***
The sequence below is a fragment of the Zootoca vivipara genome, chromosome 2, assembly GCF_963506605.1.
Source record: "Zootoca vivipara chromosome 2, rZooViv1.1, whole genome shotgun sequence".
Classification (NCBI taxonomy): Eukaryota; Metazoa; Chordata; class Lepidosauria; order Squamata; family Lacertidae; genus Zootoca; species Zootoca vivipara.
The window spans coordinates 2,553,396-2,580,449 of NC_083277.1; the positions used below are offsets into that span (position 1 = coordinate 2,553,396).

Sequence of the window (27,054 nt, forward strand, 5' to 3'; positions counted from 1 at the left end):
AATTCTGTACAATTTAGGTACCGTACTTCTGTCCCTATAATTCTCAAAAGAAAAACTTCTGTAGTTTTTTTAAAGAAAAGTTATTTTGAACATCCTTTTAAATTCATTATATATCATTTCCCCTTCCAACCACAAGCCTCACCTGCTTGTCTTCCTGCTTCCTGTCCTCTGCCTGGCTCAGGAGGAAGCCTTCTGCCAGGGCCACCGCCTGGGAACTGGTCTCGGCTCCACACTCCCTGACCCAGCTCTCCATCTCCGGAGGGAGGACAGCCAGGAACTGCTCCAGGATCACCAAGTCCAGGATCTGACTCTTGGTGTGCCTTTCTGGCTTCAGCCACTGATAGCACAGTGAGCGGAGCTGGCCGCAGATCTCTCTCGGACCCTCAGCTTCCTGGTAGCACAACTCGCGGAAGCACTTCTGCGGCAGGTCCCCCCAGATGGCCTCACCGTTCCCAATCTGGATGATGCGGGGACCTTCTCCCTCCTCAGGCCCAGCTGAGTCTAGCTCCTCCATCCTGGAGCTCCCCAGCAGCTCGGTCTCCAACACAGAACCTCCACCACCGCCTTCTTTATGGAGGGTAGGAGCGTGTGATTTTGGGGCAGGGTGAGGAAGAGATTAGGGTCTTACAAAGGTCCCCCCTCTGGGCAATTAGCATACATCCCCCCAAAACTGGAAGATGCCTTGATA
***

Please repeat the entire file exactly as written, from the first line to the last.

The sequence below is a fragment of the Zootoca vivipara genome, chromosome 2, assembly GCF_963506605.1.
Source record: "Zootoca vivipara chromosome 2, rZooViv1.1, whole genome shotgun sequence".
Classification (NCBI taxonomy): Eukaryota; Metazoa; Chordata; class Lepidosauria; order Squamata; family Lacertidae; genus Zootoca; species Zootoca vivipara.
The window spans coordinates 2,553,396-2,580,449 of NC_083277.1; the positions used below are offsets into that span (position 1 = coordinate 2,553,396).

Sequence of the window (27,054 nt, forward strand, 5' to 3'; positions counted from 1 at the left end):
AATTCTGTACAATTTAGGTACCGTACTTCTGTCCCTATAATTCTCAAAAGAAAAACTTCTGTAGTTTTTTTAAAGAAAAGTTATTTTGAACATCCTTTTAAATTCATTATATATCATTTCCCCTTCCAACCACAAGCCTCACCTGCTTGTCTTCCTGCTTCCTGTCCTCTGCCTGGCTCAGGAGGAAGCCTTCTGCCAGGGCCACCGCCTGGGAACTGGTCTCGGCTCCACACTCCCTGACCCAGCTCTCCATCTCCGGAGGGAGGACAGCCAGGAACTGCTCCAGGATCACCAAGTCCAGGATCTGACTCTTGGTGTGCCTTTCTGGCTTCAGCCACTGATAGCACAGTGAGCGGAGCTGGCCGCAGATCTCTCTCGGACCCTCAGCTTCCTGGTAGCACAACTCGCGGAAGCACTTCTGCGGCAGGTCCCCCCAGATGGCCTCACCGTTCCCAATCTGGATGATGCGGGGACCTTCTCCCTCCTCAGGCCCAGCTGAGTCTAGCTCCTCCATCCTGGAGCTCCCCAGCAGCTCGGTCTCCAACACAGAACCTCCACCACCGCCTTCTTTATGGAGGGTAGGAGCGTGTGATTTTGGGGCAGGGTGAGGAAGAGATTAGGGTCTTACAAAGGTCCCCCCTCTGGGCAATTAGCATACATCCCCCCAAAACTGGAAGATGCCTTGATA